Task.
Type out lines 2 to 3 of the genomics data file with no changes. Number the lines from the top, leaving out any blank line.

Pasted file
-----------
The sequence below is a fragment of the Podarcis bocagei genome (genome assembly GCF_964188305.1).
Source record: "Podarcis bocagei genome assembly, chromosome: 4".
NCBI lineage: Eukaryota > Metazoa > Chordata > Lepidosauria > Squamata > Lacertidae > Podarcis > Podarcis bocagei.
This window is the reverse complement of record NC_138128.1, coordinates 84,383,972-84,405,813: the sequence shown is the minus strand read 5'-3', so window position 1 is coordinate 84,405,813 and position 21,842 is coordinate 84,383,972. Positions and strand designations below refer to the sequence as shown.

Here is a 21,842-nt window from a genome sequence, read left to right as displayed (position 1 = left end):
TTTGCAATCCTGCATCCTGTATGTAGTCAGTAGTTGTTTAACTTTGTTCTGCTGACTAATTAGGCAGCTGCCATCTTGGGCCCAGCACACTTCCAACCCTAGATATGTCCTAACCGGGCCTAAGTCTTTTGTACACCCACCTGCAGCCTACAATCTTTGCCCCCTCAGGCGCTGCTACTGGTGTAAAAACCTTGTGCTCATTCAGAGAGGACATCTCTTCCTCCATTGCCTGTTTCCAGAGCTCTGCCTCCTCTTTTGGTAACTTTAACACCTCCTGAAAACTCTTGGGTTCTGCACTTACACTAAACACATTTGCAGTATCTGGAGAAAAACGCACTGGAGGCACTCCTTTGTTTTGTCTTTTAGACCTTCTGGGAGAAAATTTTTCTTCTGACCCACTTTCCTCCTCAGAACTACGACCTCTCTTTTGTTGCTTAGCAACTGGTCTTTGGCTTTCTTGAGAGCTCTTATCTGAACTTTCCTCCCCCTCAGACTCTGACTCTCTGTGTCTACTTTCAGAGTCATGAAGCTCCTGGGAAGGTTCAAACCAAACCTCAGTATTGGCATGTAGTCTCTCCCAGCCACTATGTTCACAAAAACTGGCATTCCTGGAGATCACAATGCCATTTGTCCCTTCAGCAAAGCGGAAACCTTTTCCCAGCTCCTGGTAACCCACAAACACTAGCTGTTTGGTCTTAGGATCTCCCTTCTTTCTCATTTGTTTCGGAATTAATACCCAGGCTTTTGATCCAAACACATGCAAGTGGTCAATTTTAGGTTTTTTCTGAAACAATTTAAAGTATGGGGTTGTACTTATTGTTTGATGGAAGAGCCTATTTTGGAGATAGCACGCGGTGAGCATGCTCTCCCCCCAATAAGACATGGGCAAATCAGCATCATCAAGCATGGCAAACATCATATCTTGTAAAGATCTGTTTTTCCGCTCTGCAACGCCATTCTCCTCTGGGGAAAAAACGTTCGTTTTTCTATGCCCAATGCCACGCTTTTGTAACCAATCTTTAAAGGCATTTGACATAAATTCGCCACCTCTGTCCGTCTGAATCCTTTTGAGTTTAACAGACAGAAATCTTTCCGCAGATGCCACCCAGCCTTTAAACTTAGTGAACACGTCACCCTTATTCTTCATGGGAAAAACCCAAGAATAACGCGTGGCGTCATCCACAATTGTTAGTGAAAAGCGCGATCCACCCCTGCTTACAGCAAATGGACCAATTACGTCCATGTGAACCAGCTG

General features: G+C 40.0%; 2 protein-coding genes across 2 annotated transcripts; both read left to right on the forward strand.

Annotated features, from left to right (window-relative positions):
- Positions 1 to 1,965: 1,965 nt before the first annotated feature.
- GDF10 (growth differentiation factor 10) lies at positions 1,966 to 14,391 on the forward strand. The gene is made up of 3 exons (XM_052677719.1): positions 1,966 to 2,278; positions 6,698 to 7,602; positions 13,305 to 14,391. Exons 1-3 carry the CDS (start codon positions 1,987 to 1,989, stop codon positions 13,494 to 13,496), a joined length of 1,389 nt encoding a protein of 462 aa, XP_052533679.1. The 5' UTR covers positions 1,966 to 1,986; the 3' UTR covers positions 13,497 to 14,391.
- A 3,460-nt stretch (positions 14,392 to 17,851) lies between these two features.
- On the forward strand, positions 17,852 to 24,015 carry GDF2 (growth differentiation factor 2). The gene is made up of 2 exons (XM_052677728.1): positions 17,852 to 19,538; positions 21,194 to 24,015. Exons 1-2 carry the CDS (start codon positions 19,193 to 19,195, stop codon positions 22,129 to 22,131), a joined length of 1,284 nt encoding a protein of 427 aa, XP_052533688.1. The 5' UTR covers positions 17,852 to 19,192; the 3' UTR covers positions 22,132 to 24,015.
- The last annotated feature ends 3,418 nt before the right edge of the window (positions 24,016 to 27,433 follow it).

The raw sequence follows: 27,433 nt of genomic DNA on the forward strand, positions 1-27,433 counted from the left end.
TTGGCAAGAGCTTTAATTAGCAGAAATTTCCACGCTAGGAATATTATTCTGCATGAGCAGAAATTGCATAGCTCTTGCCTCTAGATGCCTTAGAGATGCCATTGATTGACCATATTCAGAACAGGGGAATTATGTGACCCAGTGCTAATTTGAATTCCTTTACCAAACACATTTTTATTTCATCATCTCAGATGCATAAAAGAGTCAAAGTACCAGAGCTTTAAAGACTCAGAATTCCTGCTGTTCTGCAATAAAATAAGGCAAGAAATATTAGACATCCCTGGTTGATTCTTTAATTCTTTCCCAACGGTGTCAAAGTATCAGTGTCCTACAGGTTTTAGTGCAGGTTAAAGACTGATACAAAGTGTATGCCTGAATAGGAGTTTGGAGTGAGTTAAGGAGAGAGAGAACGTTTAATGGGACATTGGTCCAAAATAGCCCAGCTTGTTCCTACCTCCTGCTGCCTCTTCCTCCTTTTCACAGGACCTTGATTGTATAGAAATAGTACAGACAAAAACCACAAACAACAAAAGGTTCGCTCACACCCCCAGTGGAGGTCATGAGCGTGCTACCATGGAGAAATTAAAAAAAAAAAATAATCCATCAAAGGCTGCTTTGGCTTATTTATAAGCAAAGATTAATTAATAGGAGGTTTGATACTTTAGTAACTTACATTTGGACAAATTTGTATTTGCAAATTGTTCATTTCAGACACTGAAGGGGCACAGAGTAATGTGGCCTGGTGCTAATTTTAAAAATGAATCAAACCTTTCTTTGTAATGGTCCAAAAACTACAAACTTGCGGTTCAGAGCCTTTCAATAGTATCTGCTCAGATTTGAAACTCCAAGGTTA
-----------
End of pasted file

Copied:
Source record: "Podarcis bocagei genome assembly, chromosome: 4".
NCBI lineage: Eukaryota > Metazoa > Chordata > Lepidosauria > Squamata > Lacertidae > Podarcis > Podarcis bocagei.